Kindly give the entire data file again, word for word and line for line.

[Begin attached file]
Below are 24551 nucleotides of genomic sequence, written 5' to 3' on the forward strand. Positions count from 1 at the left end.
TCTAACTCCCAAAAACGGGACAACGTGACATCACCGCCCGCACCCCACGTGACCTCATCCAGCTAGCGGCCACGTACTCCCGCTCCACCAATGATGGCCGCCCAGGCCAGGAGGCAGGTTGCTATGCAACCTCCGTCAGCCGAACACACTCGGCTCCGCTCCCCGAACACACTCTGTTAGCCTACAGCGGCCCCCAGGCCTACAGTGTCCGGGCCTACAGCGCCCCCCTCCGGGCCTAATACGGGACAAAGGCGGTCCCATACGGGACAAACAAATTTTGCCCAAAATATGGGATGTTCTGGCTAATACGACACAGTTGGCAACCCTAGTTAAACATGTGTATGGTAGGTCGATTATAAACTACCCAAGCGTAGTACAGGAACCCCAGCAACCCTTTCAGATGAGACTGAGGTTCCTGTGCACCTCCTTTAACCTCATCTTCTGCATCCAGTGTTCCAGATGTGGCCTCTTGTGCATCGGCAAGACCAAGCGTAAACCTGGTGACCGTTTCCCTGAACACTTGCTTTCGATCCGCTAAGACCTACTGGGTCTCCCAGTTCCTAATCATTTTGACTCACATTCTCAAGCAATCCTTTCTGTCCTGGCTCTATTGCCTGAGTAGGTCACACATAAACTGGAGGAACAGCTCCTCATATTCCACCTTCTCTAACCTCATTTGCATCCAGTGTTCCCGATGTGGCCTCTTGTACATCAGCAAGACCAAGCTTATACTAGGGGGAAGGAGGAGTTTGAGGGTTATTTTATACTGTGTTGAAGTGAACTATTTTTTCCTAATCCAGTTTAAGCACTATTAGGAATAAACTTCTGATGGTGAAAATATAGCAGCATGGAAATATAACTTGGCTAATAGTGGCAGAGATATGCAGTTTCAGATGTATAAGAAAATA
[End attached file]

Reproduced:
Below are 24551 nucleotides of genomic sequence, written 5' to 3' on the forward strand. Positions count from 1 at the left end.
TCTAACTCCCAAAAACGGGACAACGTGACATCACCGCCCGCACCCCACGTGACCTCATCCAGCTAGCGGCCACGTACTCCCGCTCCACCAATGATGGCCGCCCAGGCCAGGAGGCAGGTTGCTATGCAACCTCCGTCAGCCGAACACACTCGGCTCCGCTCCCCGAACACACTCTGTTAGCCTACAGCGGCCCCCAGGCCTACAGTGTCCGGGCCTACAGCGCCCCCCTCCGGGCCTAATACGGGACAAAGGCGGTCCCATACGGGACAAACAAATTTTGCCCAAAATATGGGATGTTCTGGCTAATACGACACAGTTGGCAACCCTAGTTAAACATGTGTATGGTAGGTCGATTATAAACTACCCAAGCGTAGTACAGGAACCCCAGCAACCCTTTCAGATGAGACTGAGGTTCCTGTGCACCTCCTTTAACCTCATCTTCTGCATCCAGTGTTCCAGATGTGGCCTCTTGTGCATCGGCAAGACCAAGCGTAAACCTGGTGACCGTTTCCCTGAACACTTGCTTTCGATCCGCTAAGACCTACTGGGTCTCCCAGTTCCTAATCATTTTGACTCACATTCTCAAGCAATCCTTTCTGTCCTGGCTCTATTGCCTGAGTAGGTCACACATAAACTGGAGGAACAGCTCCTCATATTCCACCTTCTCTAACCTCATTTGCATCCAGTGTTCCCGATGTGGCCTCTTGTACATCAGCAAGACCAAGCTTATACTAGGGGGAAGGAGGAGTTTGAGGGTTATTTTATACTGTGTTGAAGTGAACTATTTTTTCCTAATCCAGTTTAAGCACTATTAGGAATAAACTTCTGATGGTGAAAATATAGCAGCATGGAAATATAACTTGGCTAATAGTGGCAGAGATATGCAGTTTCAGATGTATAAGAAAATA